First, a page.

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When Your Company is Outsourcing Almost Everything

Does/did this happen in your company too? If so, read on…

Sirius Open Source stand

Summary: Sirius ‘Open Source’ has not been keeping up with skills required to self-host, instead demonising/denouncing them as “hobbyist” (actual quote from the CEO) and eventually relaying almost everything to proprietary vendors that put gates and walls on Free software

TODAY we continue a couple of parts that deal with security and privacy issues at Sirius Open Source [sic] — a company that still says “Open Source” although it often recommends to clients that they adopt proprietary things.

Enough has been said already about the nature of the hypocrisy, the double standards, the dishonest marketing, lack of principles, and even some truly unethical clients. Below is part of the report deposited before my wife and I left the company1.


Outsourcing Concerns

Colleagues at Sirius have long worked weekends (unlike client’s staff, which is typically off work on holidays and weekends; there’s no 24/7/365 cover). Some of them finished or started working but could not access an essential gateway machine. When the client does something like an update or makes a release the IP addresses will change, so whenever there is an incident Sirius staff can’t restart, forcibly reboot or investigate the machines, that is unless — or otherwise — Sirius staff are informed (or wiki/documentation becomes up to date again). From what is known, this is more of this particular client’s choice, but Sirius lacks a loophole and that is why Sirius may seem sloppy or slow to update/notify their workers/employees.

This is a typical example of a lack of top-down coordination. How are staff expected to carry out duties if managers don’t do their part or fail to understand how these systems work? In fact, when outsourcing to any third party, this may be inevitable; the people who ‘manage’ the machines have almost no control over them. They merely rent some server space and the hypervisor may change over time, introducing unforeseen but unavoidable complication. This means server can become unavailable, with no resort at all (like accessing the datacentre/s). Back in 2011 and for several years after that Sirius had its own server racks and managed its own instances.

Sirius keeps recommending the outsourcing to proprietary software like AWS and Cloudflare, resulting (sometimes) in a lot of problems. Sirius itself pays in AWS bills almost as much as a small salary. Becoming an AWS ‘reseller’ makes Sirius far less competitive and vastly less unique; companies like these, including Rackspace, have their own support. They have their own ambitions of controlling everything themselves. Companies like Sirius should not become transient migrators. Sirius used to offer its own hosting.

This is one of many issues with “cloud computing”, including AWS, which also caused significant downtimes for that client (hours-long outages) — a client that used to have far more control over the hosting. When it comes to certification, the company actively encourages learning “cloud computing” stuff instead of “Open Source” stuff.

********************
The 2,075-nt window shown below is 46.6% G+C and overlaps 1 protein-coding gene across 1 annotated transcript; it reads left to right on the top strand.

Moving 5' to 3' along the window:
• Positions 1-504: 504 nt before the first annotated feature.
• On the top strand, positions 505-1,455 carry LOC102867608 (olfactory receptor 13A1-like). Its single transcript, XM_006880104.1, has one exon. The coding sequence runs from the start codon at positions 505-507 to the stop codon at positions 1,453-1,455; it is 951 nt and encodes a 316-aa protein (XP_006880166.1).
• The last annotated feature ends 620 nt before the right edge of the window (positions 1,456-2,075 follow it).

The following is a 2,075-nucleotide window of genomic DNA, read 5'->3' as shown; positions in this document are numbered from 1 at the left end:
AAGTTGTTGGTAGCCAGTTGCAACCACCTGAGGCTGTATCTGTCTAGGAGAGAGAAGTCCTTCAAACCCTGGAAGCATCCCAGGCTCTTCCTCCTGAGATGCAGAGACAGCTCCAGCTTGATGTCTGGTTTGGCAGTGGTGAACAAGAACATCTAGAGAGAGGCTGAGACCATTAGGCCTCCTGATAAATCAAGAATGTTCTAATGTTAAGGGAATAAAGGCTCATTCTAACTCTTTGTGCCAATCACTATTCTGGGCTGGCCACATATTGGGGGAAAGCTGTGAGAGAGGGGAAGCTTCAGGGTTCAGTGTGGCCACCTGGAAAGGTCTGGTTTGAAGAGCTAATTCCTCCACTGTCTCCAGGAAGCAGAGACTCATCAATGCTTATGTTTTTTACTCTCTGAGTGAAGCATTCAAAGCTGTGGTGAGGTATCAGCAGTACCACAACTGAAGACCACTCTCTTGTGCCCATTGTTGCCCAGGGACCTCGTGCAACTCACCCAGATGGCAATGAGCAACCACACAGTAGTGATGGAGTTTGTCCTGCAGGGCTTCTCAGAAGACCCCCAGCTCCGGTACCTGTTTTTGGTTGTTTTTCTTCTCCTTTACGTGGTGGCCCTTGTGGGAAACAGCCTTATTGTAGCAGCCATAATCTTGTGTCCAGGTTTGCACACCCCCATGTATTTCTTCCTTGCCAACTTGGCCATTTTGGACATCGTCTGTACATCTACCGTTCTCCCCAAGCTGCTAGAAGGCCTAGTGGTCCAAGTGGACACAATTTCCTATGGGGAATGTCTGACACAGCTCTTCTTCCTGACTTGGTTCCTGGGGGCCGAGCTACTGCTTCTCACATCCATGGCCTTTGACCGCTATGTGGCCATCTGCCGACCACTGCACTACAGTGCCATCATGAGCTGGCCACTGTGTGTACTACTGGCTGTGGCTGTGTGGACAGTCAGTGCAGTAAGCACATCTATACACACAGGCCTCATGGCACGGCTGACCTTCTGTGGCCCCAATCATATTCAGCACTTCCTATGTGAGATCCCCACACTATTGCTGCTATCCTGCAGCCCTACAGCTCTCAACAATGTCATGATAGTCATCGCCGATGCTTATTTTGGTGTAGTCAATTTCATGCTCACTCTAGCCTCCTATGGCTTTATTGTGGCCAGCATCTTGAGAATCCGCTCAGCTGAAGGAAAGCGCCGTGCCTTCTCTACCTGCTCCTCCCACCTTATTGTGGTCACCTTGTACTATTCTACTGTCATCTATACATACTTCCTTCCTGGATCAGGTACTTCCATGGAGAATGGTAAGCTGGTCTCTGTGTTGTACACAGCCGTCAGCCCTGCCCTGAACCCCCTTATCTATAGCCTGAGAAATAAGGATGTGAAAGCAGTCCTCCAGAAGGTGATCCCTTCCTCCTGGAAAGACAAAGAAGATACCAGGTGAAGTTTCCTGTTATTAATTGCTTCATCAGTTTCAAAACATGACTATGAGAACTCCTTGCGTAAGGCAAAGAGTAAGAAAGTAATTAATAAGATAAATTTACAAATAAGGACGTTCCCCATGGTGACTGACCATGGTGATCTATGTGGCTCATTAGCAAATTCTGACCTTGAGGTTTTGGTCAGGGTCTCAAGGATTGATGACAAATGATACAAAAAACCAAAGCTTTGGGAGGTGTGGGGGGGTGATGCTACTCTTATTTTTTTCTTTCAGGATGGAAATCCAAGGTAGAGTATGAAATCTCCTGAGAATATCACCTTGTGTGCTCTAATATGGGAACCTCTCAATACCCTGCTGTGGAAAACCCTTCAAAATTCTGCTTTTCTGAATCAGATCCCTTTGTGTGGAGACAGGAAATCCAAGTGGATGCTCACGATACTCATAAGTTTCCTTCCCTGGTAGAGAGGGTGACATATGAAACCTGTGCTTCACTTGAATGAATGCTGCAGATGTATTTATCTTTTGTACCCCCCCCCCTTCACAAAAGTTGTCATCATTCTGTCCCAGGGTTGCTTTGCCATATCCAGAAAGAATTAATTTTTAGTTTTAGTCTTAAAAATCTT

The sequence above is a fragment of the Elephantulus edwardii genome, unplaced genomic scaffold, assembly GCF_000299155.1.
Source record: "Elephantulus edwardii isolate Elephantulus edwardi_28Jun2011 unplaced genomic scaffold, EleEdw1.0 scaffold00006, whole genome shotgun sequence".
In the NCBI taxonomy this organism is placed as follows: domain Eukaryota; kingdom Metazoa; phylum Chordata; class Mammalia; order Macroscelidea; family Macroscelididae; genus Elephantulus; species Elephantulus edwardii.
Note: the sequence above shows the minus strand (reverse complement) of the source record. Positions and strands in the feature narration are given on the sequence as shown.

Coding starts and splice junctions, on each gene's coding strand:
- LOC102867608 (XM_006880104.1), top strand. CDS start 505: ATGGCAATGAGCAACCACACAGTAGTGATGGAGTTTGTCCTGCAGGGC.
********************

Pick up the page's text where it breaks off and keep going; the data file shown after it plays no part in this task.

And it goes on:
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1 Many more details will be given, along with further analysis, when the whole report is published. Probably in January.

If So-called ‘Ownership Rights’ of Money Are Deprived, Mainstream Media Should Speak About It

LAST year I wrote a rant about how I could not withdraw/retrieve my own money from the bank. It was new to me that banks can simply deny withdrawal of one’s deposited money. I actually had to spend many hours and make many visits to the bank to eventually get my own money. A lot of that was to do with limited supply. There was also a surveillance element to it (the bank looking for ‘proof’ of how I would use the withdrawn money as if it’s any of their business).

These things seem to be getting worse over time.

I had a chat with a friend of mine today. He noticed something which, as far as I’m aware, nobody in the media is writing about.

Britain recently changed its coinage and banknotes. It changed these very fast. I was surprised if not shocked. Within just a couple of months they claimed that the old physical currency would no longer be accepted, except perhaps in unusual circumstances. Machines stopped accepting the old coins. What does that mean for Brits living abroad or people keeping their own money (physically)? Not on some computer in some bank or a virtual/digital account…

Either way, the push towards full surveillance of financial transactions is in full swing. And it’s getting harder to ‘opt out’ so to speak…

“I’m not sure if it is significant,” my friend told me, but there is a major cash shortage in Sweden since they replaced all the coins and bills last year.” There is this report about it (automated translation from Swedish).